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Between the Lines

May 10, 2004

Putin and Chechnya, Bush and Iraq

The civilian architects of our campaign in Iraq which even some of our top military brass are beginning to fear we're losing strategically could learn a few things from the experience of the Russians in Chechyna.

The Russian position there, which already was bad, took a sharp turn for the worse yesterday when its puppet president, Akhmad Kardyrov, was killed by terrorist bomb on live TV.

Chechnya is a small, mountainous, Muslim enclave of a little less than 1 million people. (Iraq, by contrast, has about 24 million.)

Despite its small size, Chechnya has been a big problem for the Russian leadership for more than a decade (though its roots extend back to czarist times). The Muslim insurrection there is similar in some key ways to the one the U.S. faces in Iraq.

After the collapse of the Soviet Union in 1991, Chechnya declared its independence, which Russia refused to recognize. In 1994, Russia's former president, Boris Yeltsin sent in the Russian army to prosecute a bloody conflict against what at the time was largely a nationalist uprising. It didn't work. Despite virtually destroying the capital at Grozny, and killing 70,000 or so civilians, the Russians withdrew in defeat in 1996.

"The aftermath of the 1994-96 war further eroded the Chechen government's control over the militias, while local warlords gained strength," one historical background piece notes. "The destroyed Chechen economy left armed but unemployed Chechens. Brutalized by war and atrocities committed by Russian troops, they were easily radicalized."

They began to take out their frustrations through bombings of Russian civilian targets, including some in Moscow. By mid-1999, Russia was accusing the Chechens of harboring international terrorists (as distinct from indigenous nationalists) and a former KGB colonel named Vladimir Putin was elected president largely because he promised to get tough with Chechnya.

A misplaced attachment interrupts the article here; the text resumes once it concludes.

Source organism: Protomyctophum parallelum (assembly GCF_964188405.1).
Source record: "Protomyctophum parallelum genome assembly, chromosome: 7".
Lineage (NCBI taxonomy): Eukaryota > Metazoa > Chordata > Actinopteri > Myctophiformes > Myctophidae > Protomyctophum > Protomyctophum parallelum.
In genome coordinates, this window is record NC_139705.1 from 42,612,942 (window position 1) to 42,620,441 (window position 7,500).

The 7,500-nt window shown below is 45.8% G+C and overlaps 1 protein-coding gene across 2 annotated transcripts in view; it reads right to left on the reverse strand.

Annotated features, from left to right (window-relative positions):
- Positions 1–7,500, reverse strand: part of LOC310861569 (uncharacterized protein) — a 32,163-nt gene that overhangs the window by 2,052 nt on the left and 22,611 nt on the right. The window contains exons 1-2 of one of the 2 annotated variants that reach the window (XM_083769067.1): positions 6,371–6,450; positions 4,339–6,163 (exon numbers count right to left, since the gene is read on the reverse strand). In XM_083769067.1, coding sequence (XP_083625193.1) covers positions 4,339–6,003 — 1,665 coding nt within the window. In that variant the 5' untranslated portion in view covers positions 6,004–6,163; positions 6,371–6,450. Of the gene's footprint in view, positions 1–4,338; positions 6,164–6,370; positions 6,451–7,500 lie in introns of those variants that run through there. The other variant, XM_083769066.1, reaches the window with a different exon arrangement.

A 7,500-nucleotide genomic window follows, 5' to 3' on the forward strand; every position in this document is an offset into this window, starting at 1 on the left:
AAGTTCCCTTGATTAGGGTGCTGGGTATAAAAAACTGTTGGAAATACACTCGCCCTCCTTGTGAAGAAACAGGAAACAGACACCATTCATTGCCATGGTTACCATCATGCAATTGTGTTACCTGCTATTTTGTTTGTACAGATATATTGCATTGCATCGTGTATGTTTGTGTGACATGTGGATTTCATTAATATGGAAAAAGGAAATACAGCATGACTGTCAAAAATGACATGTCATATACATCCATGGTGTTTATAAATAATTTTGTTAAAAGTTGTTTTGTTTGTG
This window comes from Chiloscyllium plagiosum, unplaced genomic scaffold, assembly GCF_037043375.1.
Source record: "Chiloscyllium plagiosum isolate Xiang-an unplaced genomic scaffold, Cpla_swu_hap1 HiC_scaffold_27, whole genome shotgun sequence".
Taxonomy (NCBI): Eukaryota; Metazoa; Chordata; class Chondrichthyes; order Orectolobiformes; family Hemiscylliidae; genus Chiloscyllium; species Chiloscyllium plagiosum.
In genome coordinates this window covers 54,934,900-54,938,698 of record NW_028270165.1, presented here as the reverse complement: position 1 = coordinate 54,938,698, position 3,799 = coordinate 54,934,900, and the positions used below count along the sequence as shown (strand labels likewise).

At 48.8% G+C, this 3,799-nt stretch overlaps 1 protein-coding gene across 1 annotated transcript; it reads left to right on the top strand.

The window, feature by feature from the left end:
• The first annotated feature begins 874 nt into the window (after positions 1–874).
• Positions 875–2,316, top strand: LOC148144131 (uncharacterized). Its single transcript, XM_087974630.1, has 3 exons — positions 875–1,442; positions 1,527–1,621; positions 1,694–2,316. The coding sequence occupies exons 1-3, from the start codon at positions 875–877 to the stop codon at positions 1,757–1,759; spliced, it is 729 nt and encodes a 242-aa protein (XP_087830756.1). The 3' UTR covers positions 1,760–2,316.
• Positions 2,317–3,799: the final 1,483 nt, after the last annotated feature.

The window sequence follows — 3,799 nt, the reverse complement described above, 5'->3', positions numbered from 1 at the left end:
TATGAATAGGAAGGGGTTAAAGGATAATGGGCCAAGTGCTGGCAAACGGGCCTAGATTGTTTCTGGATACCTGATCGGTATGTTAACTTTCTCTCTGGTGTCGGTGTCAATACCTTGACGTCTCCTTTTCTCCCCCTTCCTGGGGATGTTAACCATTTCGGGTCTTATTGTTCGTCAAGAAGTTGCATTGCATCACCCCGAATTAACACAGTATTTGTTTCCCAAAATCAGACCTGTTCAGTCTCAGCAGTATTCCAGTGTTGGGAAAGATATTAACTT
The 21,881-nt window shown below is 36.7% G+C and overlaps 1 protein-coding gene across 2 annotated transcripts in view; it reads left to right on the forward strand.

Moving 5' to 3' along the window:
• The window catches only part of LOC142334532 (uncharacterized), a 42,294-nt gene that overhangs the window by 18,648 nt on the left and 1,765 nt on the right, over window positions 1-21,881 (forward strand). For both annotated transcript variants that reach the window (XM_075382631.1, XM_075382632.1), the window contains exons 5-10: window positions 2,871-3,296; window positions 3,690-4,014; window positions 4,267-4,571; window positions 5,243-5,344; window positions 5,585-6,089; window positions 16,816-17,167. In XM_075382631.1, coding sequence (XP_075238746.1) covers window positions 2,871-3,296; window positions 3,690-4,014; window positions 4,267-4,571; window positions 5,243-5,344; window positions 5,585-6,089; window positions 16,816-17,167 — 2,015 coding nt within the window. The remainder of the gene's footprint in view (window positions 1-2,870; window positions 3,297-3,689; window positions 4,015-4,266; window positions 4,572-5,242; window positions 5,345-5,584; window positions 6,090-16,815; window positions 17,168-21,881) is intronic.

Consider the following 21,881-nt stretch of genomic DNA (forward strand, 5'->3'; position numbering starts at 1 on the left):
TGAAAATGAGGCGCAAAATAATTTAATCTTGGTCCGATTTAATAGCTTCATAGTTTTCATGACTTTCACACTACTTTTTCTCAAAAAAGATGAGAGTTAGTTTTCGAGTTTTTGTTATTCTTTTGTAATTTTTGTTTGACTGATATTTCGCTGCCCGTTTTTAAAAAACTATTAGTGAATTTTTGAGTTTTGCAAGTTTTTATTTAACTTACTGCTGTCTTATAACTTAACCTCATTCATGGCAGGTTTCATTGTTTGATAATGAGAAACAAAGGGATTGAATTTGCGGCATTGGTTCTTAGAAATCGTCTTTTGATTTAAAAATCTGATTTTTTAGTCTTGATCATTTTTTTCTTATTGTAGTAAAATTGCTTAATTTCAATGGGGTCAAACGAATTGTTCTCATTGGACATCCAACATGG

He did. Russian troops invaded again. There were further depredations against civilians and lesser human rights abuses that continue to this day under the Russians' puppet regime. This hasn't worked either, however, as Sunday's assassination demonstrated. To the contrary, the draconian Russian occupations of Chechnya have turned it into a playground for the very international terrorists Putin promised to get rid of.

As, Andrei Piontkovsky, the head of a Russian think tank put it in this article six weeks ago,

"In the 20th century, terrorism was used mainly as an instrument to achieve political goals, and there are still recent or current conflicts -- in Northern Ireland, the Basque country, Sri Lanka, Indonesia -- where separatists use violence against a metropolitan power to try to win greater autonomy or independence.

"But the 21st century has given us a phenomenon that might be termed 'metaphysical terrorism.' Practiced chiefly by Islamic radicals associated with al Qaeda, it is not about achieving political goals, such as independence. It simply rejects Western civilization in principle and seeks its destruction.

"This distinction is important for Russia, because in the 1990s we had much experience with Chechen separatists' use of violence as a political instrument. The challenge we face today is of a different order: It is metaphysical terrorism, and in this case it is a monster largely of our own creation.

"The Russian leadership constantly reiterates that it is not fighting Chechen separatists but international terrorists, and this has finally become a self-fulfilling prophecy. Thanks to the methods with which we have waged this war, we have turned practically the whole population of Chechnya into enemies and created for metaphysical terrorism a huge reservoir of living bombs -- desperate people ready to carry out the plans of the terrorists."

Does any of this sound familiar? As with the Russians, our own policies are making a bad situation worse. We haven't gotten to the point the Russians have in Chechnya yet, but we're certainly headed that direction.

From today's news reports, we learn that, "Standing next to Kadyrov's son, Ramzan, Putin said the Chechen president had died a hero's death."

Last week, largely obscured by the outcry over the abuse of Iraqi prisoners at Abu Ghraib, a tape purported to be from Osama bin Laden promised would-be assassins 10,000 grams of gold (that's about 22 pounds, worth something over $100,000) for the assassination of our Iraq administrator, Paul Bremer, UN Secretary General Kofi Annan, or Annan's envoy to Iraq, Ladkhar Brahimi.

That's chickenfeed compared with the $25 million price we have on Bin Laden's head. But, then, his adherents already seem highly motivated. I have to wonder how secure Bremer et al are feeling today.

Posted by tbrown at 02:11 PM

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Putin and Chechnya, Bush and Iraq


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